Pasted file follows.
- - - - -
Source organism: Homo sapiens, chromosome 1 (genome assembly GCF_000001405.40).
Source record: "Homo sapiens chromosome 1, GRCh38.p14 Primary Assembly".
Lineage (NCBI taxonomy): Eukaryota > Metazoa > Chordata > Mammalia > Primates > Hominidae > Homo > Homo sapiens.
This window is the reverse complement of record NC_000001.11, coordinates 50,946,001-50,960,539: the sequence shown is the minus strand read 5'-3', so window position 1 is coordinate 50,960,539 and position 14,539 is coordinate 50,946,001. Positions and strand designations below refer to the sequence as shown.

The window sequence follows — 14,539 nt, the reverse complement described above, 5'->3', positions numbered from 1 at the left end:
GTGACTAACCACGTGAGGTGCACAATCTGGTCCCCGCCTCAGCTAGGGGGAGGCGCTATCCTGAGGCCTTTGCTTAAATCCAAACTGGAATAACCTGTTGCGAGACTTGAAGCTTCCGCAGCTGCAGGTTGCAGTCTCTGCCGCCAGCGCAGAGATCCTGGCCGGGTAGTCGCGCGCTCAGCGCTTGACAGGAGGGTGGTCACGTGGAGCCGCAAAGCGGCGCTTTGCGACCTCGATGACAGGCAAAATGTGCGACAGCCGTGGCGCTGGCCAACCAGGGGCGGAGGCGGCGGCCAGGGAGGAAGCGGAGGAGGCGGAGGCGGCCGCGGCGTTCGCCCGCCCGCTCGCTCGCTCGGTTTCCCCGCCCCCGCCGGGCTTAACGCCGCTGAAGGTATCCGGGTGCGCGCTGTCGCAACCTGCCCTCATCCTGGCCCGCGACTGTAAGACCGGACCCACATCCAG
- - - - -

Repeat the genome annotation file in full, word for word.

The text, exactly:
Source organism: Homo sapiens, chromosome 1 (genome assembly GCF_000001405.40).
Source record: "Homo sapiens chromosome 1, GRCh38.p14 Primary Assembly".
Lineage (NCBI taxonomy): Eukaryota > Metazoa > Chordata > Mammalia > Primates > Hominidae > Homo > Homo sapiens.
This window is the reverse complement of record NC_000001.11, coordinates 50,946,001-50,960,539: the sequence shown is the minus strand read 5'-3', so window position 1 is coordinate 50,960,539 and position 14,539 is coordinate 50,946,001. Positions and strand designations below refer to the sequence as shown.

The window sequence follows — 14,539 nt, the reverse complement described above, 5'->3', positions numbered from 1 at the left end:
GTGACTAACCACGTGAGGTGCACAATCTGGTCCCCGCCTCAGCTAGGGGGAGGCGCTATCCTGAGGCCTTTGCTTAAATCCAAACTGGAATAACCTGTTGCGAGACTTGAAGCTTCCGCAGCTGCAGGTTGCAGTCTCTGCCGCCAGCGCAGAGATCCTGGCCGGGTAGTCGCGCGCTCAGCGCTTGACAGGAGGGTGGTCACGTGGAGCCGCAAAGCGGCGCTTTGCGACCTCGATGACAGGCAAAATGTGCGACAGCCGTGGCGCTGGCCAACCAGGGGCGGAGGCGGCGGCCAGGGAGGAAGCGGAGGAGGCGGAGGCGGCCGCGGCGTTCGCCCGCCCGCTCGCTCGCTCGGTTTCCCCGCCCCCGCCGGGCTTAACGCCGCTGAAGGTATCCGGGTGCGCGCTGTCGCAACCTGCCCTCATCCTGGCCCGCGACTGTAAGACCGGACCCACATCCAG